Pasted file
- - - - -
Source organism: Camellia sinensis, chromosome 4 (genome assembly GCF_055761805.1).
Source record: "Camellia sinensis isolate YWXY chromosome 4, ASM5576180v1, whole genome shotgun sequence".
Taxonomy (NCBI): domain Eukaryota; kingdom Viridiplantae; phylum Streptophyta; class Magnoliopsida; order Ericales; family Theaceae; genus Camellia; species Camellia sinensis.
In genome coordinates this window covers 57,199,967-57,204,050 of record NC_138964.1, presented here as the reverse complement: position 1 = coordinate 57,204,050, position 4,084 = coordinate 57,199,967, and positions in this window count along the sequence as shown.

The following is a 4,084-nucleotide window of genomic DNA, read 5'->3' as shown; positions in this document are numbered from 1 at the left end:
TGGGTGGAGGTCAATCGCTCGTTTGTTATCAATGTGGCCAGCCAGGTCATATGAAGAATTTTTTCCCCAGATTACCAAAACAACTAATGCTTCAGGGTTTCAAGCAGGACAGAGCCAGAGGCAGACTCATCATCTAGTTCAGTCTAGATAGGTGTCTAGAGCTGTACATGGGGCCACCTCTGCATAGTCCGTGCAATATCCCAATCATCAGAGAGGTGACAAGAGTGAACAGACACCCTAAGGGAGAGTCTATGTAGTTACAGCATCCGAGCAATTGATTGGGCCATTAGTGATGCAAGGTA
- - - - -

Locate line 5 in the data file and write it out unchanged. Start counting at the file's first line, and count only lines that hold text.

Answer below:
The following is a 4,084-nucleotide window of genomic DNA, read 5'->3' as shown; positions in this document are numbered from 1 at the left end: